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Director: Friz Freleng
Release Date: April 16, 1938
Stars: The Captain and the Kids
Rating: ★★

Poultry Pirates © MGMIn 1937 MGM decided to start its very own studio, after having distributed cartoons by Ub Iwerks (1930-1934) and Harman-Ising. They put Fred Quimby, a producer famous for having neither animation experience nor any sense of humor, in charge.

Quimby hired virtually Harman & Ising’s complete staff away. He also hired some talent from other studios, most notably Jack Zander and Joe Barbera, who would later work on Tom & Jerry, and Friz Freleng. Quimby lured Freleng away from Leon Schlesinger by flattery and by offering him a much larger salary. Freleng stayed less than a year at MGM before happily returning to Warner Bros.

Freleng’s talents were wasted on ‘The Captain and the Kids’, a series based on the classic comic strip of the same name by Rudolph Dirks. MGM had bought the rights to this comic strip, and insisted to make a series out of them. The strip had been around since 1897 (first as ‘The Katzenjammer Kids’), and really felt as coming from another era. Amidst the days of Donald Duck, Daffy Duck and Popeye, these characters were hopelessly old-fashioned, and Freleng struggled to create any fun with them. Consequently, none of the Captain and the Kids cartoons have become classics.

Nevertheless, Freleng’s films were still better than that of other people directing the ill-conceived series, which was, in the end, a failure. In total, Freleng directed six Captain and the Kids cartoons, and one stand-alone cartoon called ‘The Bookworm’, before returning to the greener pastures of the Leon Schlesinger studio.

Of Freleng’s Captain and the Kids cartoons, ‘Poultry Pirates’ is the first. It stars the captain, only, who tries to keep a bunch of chickens and ducks out of his vegetable garden, to no avail. At one point he has to fight a six feet tall rooster, but that happens to be part of a dream.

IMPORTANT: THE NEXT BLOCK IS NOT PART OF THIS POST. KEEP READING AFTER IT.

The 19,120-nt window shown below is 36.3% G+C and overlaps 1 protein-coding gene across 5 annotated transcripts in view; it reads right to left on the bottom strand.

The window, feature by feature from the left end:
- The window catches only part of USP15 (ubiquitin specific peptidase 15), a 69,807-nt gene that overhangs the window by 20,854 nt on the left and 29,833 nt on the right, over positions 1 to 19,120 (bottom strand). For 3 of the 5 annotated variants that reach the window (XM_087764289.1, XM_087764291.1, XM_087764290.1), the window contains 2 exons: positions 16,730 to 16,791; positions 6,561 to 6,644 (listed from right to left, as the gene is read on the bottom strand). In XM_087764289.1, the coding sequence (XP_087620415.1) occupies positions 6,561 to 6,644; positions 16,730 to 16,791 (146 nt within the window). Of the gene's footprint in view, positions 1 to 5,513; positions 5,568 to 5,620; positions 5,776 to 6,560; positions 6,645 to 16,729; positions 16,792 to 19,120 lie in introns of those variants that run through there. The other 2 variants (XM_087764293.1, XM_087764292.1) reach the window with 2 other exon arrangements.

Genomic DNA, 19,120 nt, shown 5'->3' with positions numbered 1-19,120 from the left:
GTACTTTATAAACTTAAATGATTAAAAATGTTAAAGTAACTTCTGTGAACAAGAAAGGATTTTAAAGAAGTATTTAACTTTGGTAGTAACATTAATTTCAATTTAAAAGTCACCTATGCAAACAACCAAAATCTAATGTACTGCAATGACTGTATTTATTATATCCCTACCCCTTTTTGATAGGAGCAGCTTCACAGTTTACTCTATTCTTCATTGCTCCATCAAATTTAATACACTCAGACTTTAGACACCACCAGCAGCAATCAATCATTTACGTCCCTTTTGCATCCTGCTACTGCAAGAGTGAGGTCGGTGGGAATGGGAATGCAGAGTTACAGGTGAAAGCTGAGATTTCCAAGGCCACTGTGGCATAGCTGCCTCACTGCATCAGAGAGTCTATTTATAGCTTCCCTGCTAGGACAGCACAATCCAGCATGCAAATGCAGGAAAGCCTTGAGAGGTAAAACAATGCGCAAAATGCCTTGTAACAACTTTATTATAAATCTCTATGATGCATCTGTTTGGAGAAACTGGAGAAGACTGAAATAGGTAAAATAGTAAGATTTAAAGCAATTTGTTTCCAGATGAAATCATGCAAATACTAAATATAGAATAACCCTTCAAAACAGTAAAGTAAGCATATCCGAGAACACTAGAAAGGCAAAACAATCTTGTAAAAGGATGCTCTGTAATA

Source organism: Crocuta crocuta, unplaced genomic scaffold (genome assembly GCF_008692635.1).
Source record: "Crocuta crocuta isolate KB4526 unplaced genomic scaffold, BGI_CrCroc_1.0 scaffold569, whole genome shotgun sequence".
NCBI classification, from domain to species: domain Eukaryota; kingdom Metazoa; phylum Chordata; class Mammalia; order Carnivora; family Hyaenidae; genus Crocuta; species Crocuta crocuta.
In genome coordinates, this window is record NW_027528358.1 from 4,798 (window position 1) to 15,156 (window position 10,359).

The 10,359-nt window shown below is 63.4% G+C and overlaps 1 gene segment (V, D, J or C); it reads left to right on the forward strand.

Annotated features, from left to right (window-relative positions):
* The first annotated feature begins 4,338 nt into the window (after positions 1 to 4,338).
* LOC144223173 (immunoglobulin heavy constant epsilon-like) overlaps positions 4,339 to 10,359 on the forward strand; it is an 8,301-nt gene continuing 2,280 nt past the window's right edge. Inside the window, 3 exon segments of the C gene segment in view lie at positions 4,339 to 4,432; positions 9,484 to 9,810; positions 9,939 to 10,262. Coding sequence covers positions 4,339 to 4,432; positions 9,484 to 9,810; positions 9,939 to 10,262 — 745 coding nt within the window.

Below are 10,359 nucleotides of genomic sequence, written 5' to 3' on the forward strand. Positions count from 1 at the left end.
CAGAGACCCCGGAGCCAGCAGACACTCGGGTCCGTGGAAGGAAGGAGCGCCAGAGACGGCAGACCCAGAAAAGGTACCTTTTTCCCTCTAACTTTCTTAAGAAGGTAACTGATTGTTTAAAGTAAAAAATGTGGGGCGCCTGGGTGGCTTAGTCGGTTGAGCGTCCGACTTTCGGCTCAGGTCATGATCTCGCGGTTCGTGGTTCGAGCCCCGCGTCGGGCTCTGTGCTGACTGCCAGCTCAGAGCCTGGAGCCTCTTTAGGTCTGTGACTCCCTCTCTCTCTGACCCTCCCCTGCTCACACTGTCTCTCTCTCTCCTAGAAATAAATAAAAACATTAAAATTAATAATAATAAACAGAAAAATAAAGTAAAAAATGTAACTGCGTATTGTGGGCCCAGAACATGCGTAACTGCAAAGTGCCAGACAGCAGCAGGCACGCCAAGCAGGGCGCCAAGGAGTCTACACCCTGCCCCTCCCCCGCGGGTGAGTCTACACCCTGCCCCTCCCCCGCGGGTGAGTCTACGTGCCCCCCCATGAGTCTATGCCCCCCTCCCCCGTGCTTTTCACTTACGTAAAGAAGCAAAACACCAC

There’s very little to enjoy in ‘Poultry Pirates’. The animators do no attempts to lip synch, neither the captain nor the chicks gain and sympathy, the story drags on, and the result is frustratingly unfunny.

Watch ‘Poultry Pirates’ yourself and tell me what you think:

‘Poultry Pirates’ is available on the DVD-set ‘Looney Tunes Golden Collection Volume Six’


Director: Robert McKimson
Release Date: July 12, 1947
Stars: Foghorn Leghorn, Henery Hawk, Sylvester
Rating:  ★★★½

Crowing Pains © Warner Brothers‘Crowing Pains’ is Foghorn Leghorn’s second cartoon, and it immediately starts where the first (‘Walky Talky Hawky‘, from the previous year) left off: Henery Hawk wants to catch a chicken, and Foghorn Leghorn tricks him by pointing out somebody else as a chicken. This time it’s Sylvester, in an early appearance.

The cartoon is full of Warren Foster-penned nonsense, but the interplay between the four characters (the barnyard dog is also involved) doesn’t develop very well, and seems an early forerunner of the odd pairings of characters of some Warner Brothers cartoons from the 1960s. Unlike those, however, ‘Crowing Pains’ remains an enjoyable cartoon, albeit not among McKimson’s most inspired shorts.

Watch ‘Crowing Pains’ yourself and tell me what you think:

Directors: William Hanna & Joseph Barbera
Release Date: October 10, 1942
Stars: Tom & Jerry
Rating: ★★★★½

Fine Feathered Friend © MGMDuring a chase at the barnyard Jerry seeks shelter with a large and angry chicken.